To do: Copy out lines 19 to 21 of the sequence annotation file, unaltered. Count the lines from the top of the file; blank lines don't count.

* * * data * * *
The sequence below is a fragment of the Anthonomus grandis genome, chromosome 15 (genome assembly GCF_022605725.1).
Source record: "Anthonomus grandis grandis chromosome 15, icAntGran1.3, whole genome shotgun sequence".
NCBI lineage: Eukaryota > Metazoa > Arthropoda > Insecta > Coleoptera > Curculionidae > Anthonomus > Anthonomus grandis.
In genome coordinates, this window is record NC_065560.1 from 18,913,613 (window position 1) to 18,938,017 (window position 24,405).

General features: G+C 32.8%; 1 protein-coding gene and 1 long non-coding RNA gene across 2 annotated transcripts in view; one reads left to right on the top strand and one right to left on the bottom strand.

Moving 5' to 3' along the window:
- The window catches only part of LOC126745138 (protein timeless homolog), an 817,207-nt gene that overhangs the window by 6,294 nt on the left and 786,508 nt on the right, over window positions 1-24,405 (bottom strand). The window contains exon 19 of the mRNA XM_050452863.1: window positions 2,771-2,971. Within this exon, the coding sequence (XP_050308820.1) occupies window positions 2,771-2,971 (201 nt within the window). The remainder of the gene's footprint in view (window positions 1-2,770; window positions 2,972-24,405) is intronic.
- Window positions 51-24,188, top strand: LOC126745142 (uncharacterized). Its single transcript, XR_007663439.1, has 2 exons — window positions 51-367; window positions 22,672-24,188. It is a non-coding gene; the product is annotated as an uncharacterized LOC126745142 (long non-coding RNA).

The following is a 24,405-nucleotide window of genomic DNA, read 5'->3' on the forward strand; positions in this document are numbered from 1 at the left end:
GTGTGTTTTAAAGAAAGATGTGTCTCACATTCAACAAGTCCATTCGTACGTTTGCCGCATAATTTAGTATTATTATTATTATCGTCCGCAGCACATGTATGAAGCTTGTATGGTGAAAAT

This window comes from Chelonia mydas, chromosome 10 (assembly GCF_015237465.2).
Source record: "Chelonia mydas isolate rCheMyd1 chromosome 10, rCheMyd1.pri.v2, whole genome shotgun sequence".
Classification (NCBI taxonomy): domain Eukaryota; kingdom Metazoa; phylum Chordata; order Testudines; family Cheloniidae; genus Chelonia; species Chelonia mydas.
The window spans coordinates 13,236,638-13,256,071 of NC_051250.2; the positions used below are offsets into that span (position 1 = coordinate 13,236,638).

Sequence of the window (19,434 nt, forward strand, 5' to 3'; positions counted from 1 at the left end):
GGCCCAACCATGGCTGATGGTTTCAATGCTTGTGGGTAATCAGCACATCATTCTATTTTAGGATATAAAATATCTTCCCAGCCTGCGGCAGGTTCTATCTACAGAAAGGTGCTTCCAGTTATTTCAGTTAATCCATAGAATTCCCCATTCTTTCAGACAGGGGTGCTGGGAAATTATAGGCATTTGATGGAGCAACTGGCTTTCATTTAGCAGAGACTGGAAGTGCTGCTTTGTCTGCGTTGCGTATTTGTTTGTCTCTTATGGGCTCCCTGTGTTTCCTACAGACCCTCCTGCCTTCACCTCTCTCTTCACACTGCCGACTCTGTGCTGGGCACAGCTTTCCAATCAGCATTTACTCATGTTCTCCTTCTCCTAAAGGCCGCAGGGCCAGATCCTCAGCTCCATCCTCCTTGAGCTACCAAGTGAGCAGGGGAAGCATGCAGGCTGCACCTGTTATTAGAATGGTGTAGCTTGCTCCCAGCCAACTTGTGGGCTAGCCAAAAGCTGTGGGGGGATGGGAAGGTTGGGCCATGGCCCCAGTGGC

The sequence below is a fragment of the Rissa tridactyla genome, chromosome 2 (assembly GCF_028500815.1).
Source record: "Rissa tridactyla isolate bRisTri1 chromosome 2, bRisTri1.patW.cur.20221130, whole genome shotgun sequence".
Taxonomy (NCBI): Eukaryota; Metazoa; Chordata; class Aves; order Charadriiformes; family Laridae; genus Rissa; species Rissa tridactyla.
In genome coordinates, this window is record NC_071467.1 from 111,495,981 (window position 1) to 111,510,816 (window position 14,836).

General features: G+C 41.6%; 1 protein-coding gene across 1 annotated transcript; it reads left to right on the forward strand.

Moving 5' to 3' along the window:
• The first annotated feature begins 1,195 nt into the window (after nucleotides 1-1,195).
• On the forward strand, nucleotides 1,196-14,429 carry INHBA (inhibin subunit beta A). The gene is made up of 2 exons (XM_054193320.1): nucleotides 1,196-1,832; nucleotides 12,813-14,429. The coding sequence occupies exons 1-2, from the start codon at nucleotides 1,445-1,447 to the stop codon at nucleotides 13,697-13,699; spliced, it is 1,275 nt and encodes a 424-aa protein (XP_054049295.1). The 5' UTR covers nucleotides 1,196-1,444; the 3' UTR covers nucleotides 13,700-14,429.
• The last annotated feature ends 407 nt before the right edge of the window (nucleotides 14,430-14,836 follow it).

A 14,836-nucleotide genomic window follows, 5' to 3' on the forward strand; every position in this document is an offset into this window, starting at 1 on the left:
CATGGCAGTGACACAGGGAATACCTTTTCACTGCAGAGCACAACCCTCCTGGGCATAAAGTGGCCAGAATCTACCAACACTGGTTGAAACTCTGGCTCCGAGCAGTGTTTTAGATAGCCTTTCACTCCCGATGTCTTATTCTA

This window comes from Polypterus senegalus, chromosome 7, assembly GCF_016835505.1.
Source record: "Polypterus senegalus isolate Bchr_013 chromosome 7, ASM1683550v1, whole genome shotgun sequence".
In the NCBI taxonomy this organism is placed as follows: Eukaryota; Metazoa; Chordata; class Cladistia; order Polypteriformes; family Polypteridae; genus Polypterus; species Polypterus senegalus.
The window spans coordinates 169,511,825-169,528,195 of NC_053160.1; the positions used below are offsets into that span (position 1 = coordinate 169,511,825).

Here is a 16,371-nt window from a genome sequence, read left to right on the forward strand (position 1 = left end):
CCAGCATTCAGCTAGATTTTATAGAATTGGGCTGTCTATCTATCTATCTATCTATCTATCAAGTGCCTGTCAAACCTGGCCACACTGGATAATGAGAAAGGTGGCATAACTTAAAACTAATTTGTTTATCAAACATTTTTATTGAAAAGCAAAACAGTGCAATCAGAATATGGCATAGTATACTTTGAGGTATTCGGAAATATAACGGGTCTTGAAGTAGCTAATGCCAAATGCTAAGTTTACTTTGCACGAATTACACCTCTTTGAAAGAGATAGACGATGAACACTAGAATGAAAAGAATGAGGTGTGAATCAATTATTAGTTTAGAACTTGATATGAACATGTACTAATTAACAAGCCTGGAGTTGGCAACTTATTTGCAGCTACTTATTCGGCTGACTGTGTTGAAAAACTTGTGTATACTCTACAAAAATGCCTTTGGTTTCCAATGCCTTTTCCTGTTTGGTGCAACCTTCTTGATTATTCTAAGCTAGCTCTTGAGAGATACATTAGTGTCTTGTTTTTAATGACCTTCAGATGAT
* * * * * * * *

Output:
Taxonomy (NCBI): Eukaryota; Metazoa; Chordata; class Aves; order Charadriiformes; family Laridae; genus Rissa; species Rissa tridactyla.
In genome coordinates, this window is record NC_071467.1 from 111,495,981 (window position 1) to 111,510,816 (window position 14,836).

General features: G+C 41.6%; 1 protein-coding gene across 1 annotated transcript; it reads left to right on the forward strand.